At the time of which I write, Lord Ardilaun owned the Lakes of Killarney and was a very popular and highly esteemed landlord. Although Middle Lake is also called Muckross Lake, Muckross Abbey is on the shores of Lough Leane, or Lower Lake. Since some of the party wanted to see Muckross Abbey, we hurried over the tea and got started on our trip again. Lough Leane, the largest of the three lakes, is strewn with pretty little islands, of which I think Innisfallen is the most delightful. The ruins of Innisfallen Abbey, built by St. Finian in the 7th Century, are just near the quay. After passing Lamb Island we would begin to think of our hotel and the good dinner waiting for us there. We also notice that the seats of our boat seem to have become much harder than they were when we embarked at the head of the lakes.

Before landing we would still have time to discuss a couple of incidents or fairy tales associated with the lakes. One of these is as follows: Once every seven years on a fine morning, before the rays of the sun have begun to disperse the mists over the lake, The O’Donoghue comes riding over it on a beautiful white horse with fairies hovering before him and strewing his path with flowers. As he approaches his ancient residence, everything turns to its former magnificence; all is reproduced as in olden times. Those who have the courage to follow him over the lake may cross even the deepest parts dry-footed – like the Israelites crossing the Red Sea – and ride with him into the opposite mountains, where his treasures lie concealed and the daring visitor will receive a gift in return for his company. But before the sun has risen, The O’Donoghue re-crosses the lake and vanishes amidst the ruins of his castle.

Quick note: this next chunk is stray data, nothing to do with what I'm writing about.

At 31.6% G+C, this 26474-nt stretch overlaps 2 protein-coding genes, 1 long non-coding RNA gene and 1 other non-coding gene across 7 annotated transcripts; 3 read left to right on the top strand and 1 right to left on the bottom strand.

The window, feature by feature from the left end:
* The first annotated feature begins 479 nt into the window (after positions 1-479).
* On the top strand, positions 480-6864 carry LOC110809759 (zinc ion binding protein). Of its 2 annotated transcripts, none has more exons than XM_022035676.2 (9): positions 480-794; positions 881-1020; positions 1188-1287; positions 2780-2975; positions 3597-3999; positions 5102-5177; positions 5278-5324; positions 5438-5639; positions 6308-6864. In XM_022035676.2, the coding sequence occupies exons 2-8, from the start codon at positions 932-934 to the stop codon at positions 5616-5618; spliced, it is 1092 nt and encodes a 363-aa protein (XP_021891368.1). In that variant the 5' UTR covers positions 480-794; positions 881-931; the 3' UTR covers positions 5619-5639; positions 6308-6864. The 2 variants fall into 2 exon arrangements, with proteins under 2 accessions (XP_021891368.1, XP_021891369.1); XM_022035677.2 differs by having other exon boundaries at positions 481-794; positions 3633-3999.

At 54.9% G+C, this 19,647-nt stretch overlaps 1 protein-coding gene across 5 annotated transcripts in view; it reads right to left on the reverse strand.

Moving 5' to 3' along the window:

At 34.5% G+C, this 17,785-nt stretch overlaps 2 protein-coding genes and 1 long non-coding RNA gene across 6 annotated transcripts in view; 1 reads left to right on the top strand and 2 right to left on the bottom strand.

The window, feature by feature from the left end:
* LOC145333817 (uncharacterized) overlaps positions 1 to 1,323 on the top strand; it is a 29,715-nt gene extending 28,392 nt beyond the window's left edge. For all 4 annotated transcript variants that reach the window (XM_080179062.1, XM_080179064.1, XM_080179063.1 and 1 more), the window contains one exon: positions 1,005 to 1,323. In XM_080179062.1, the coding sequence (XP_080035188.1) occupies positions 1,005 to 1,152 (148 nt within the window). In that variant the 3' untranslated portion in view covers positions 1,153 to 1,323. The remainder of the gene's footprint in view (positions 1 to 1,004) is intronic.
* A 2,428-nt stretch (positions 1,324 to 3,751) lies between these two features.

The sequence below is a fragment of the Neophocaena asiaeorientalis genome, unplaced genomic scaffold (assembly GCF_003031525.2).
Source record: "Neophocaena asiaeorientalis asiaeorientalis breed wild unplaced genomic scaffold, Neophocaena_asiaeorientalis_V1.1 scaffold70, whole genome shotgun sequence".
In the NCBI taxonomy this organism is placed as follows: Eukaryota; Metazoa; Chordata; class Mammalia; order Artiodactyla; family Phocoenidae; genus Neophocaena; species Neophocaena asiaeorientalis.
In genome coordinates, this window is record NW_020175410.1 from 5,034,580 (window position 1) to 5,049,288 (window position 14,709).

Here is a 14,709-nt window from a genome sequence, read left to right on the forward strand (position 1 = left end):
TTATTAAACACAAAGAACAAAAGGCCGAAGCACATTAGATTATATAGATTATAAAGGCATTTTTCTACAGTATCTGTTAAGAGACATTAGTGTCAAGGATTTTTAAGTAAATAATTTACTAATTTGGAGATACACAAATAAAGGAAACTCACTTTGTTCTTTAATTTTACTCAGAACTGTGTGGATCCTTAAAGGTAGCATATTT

Is it any wonder that these beautiful lakes with all their folklore, fairy tales, lovely vistas and charming nooks, impress themselves indelibly on our memories to be enjoyed in after-years?